Saturday was the 30th anniversary since the Berlin Wall was torn down, one of the biggest turning points in history. Former Director of White House Communications and Chattanoogan Tom Griscom was an intricate part of President Reagan's speech that initiated the wall coming down.

Griscom was in the White House with President Reagan and was the first one to hear him deliver the famous line that ultimately led to fall of the Berlin Wall. He says that line has changed people's lives today.

Tom Griscom and the Chief of Staff had spoken with President Reagan several times about the line in his speech "Mr. Gorbachev, tear down this wall!" But they wanted the president to see the words on paper and read it aloud so they had him practice.

"We walked out of the oval office, I said Senator there's no doubt this has to be in this speech. Just sitting on the couch as he was, you already could feel the power of words,” Griscom told us.

It went back and forth through the White House for a while. A lot of people on staff at the time didn't believe the president should say that to another world leader.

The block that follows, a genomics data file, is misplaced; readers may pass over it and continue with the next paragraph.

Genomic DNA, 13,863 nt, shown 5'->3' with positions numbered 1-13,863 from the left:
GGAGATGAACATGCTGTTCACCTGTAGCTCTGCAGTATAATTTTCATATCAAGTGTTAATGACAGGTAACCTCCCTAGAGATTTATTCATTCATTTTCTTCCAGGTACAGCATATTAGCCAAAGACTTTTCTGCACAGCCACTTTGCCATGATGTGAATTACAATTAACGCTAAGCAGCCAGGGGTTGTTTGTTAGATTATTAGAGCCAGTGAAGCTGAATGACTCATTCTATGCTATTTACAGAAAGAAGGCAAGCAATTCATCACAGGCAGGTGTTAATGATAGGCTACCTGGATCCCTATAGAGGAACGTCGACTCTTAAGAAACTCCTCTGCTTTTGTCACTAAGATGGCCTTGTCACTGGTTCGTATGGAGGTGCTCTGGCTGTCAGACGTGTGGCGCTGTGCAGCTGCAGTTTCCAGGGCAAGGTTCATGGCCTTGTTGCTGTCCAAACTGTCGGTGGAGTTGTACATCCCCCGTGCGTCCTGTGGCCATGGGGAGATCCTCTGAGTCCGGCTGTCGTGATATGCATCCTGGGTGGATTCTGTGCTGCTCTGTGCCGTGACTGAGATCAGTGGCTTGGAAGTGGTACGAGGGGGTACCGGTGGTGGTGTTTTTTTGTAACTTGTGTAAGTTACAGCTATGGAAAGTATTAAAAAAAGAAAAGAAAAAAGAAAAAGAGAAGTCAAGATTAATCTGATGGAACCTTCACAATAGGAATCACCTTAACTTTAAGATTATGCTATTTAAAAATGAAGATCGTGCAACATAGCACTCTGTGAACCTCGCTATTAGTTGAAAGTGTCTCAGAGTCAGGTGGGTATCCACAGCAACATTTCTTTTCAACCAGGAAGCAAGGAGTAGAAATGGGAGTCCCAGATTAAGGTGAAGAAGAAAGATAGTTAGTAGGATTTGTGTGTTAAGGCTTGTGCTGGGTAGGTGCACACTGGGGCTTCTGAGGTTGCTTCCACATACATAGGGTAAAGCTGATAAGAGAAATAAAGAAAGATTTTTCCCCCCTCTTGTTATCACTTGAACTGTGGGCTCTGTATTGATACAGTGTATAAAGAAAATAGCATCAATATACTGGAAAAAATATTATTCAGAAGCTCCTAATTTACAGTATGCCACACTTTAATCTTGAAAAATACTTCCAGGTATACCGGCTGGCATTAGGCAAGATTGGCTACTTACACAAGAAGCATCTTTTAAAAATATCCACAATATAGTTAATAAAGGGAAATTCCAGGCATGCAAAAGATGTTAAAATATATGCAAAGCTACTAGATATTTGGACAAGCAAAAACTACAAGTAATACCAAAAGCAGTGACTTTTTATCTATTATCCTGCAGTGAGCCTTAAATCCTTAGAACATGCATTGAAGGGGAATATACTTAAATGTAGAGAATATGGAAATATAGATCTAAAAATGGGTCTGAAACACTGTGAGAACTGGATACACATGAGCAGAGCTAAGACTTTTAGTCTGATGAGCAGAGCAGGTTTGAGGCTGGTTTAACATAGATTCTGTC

Griscom said, "Up to the day we were actually flying into Berlin was the last challenge by Secretary of State, George Shultz, to take it out."

Griscom was told he would ruin Reagan's presidency for including that in his speech. He remembers standing on the stage as Reagan was about to say the famous line.

"Went up on the toes of his feet as he delivered it. I mean he hit it, I mean it was exactly like we heard that first time."

The crowd was silent for what Griscom said felt like forever, and slowly they began to applaud.

He knew it was the right choice to keep it in, he just didn't realize the difference it would make for people around the world thirty years down the road.

Griscom said it was very special "To hear them talk about how President Reagan, changed their lives.”

He said he realized he made a difference when he watched the wall come down on TV with his wife, but didn't know the impact it had on families today until he visited Europe.